New Strategy to Combat Local Drug Epidemic

By Dan Northcutt

Calais and Baileyville Police Departments are calling on citizens of their respective communities to act as eyes and ears in the war on drugs. Calais Police Chief David Randall and Baileyville Police Chief Bob Fitzsimmons have recently put together an initiative whereby private citizens are encouraged to report suspected drug activity to the departments. The comprehensive plan called Operation Watch Neighborhood (O.W.N) utilizes social media sites like Facebook to educate citizens of Calais and Baileyville about the project as well as to allow them a platform in which to contact the police departments with relevant information. 

The project, which according to Chief Fitzsimmons was “the baby of Chief Randall,” is similar to New Brunswick’s successful Crime Stoppers hotline in that informants are guaranteed security and anonymity. However, it differs from Crime Stoppers and other similar projects because it specifically targets drug distribution due to direct community outreach. Not only can you contact them via telephone you can send an email message the departments through their social media pages, and are encouraged to speak directly to officers at the station or within your neighborhood.

Calais and Baileyville have long been known for their heavy traffic in prescription pills but the towns are no strangers to drugs more commonly found in large urban areas such as crack-cocaine and heroin. According to representatives from both police departments the area has seen deaths, overdoses, and extensive crime related to drug use and distribution. While the Maine Drug Enforcement Agency used to maintain a fairly large presence within the area, they have scaled back, placing more pressure on municipal police departments to locate, investigate, and bring to justice drug dealers and abusers. According to Marcia Hayward, Administrative Assistant to Calais Police Chief Randall, “over the years we’ve been trying different tactics. This has always been in the back of our minds. Normally drug cases are done in secret. This is the total opposite, we’ll be in broad daylight.”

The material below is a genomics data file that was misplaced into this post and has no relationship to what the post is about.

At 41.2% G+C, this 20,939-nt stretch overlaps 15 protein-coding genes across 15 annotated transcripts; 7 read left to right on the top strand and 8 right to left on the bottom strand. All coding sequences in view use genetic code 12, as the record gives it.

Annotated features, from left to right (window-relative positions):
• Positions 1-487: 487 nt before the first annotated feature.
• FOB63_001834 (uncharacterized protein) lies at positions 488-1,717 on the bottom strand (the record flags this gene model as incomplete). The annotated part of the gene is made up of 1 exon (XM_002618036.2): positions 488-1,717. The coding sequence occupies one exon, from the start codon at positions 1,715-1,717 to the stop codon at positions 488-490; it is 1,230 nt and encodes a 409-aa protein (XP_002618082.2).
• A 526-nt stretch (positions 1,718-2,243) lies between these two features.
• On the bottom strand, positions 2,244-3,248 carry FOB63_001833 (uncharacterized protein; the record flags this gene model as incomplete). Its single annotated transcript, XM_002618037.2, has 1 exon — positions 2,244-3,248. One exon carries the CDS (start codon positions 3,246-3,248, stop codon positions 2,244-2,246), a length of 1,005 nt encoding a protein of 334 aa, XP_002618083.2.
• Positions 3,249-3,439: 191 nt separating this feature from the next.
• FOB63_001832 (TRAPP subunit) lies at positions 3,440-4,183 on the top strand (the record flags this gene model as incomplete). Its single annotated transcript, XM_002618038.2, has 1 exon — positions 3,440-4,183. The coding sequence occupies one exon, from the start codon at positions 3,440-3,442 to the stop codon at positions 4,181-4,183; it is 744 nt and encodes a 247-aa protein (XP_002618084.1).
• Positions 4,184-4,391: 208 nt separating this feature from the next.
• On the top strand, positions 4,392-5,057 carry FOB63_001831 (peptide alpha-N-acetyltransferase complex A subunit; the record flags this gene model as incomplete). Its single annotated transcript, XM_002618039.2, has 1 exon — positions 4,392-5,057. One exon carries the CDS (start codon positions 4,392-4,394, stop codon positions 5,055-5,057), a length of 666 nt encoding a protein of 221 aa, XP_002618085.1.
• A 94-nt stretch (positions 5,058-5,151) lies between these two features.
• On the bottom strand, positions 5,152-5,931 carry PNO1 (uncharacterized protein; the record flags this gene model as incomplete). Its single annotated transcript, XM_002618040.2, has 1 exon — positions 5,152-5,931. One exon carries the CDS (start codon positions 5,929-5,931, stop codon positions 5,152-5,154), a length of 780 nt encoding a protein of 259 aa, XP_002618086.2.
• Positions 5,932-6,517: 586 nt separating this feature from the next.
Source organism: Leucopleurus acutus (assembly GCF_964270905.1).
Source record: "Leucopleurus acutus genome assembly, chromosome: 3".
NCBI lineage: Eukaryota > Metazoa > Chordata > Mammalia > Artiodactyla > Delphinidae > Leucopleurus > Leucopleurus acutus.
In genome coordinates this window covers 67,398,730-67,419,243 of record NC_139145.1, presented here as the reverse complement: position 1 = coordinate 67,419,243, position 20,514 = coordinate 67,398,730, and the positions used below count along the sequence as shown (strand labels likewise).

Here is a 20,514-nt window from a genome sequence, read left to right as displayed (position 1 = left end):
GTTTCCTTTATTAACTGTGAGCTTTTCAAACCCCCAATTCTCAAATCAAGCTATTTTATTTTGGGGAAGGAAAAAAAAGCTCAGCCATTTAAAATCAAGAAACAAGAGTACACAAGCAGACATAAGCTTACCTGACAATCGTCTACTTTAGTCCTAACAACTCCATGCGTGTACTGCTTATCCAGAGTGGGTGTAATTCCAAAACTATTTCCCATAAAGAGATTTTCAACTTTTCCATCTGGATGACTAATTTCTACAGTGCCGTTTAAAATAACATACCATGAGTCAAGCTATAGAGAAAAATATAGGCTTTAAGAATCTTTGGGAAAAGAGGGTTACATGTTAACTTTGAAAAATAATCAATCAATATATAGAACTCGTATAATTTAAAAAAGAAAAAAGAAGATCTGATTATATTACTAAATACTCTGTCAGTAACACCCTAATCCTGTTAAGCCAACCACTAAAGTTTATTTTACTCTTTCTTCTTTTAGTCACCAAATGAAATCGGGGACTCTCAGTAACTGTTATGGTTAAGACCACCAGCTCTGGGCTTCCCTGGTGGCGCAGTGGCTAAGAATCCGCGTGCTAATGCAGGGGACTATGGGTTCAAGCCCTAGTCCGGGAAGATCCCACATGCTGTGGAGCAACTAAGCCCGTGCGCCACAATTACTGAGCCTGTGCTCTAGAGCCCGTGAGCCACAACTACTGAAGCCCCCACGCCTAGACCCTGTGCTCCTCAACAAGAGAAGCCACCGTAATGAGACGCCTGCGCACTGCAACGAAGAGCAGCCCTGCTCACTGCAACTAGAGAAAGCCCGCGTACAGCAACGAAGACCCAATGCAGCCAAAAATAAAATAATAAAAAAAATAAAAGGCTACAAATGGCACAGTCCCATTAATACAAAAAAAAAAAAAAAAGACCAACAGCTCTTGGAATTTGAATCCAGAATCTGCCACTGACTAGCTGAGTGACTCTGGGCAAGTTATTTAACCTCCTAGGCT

The program has already seen success. Both Marcia Hayward and Baileyville Police Chief Fitzsimmons reported that within minutes of posting the initiative they received numerous leads for subsequent investigation. According to Chief Fitzsimmons, “These are small communities; people know who the drug dealers on their street are.” If you have any information about suspicious activity in your area contact the local police department’s tip line at 454-8730. Help make our towns safer, cleaner, and drug free.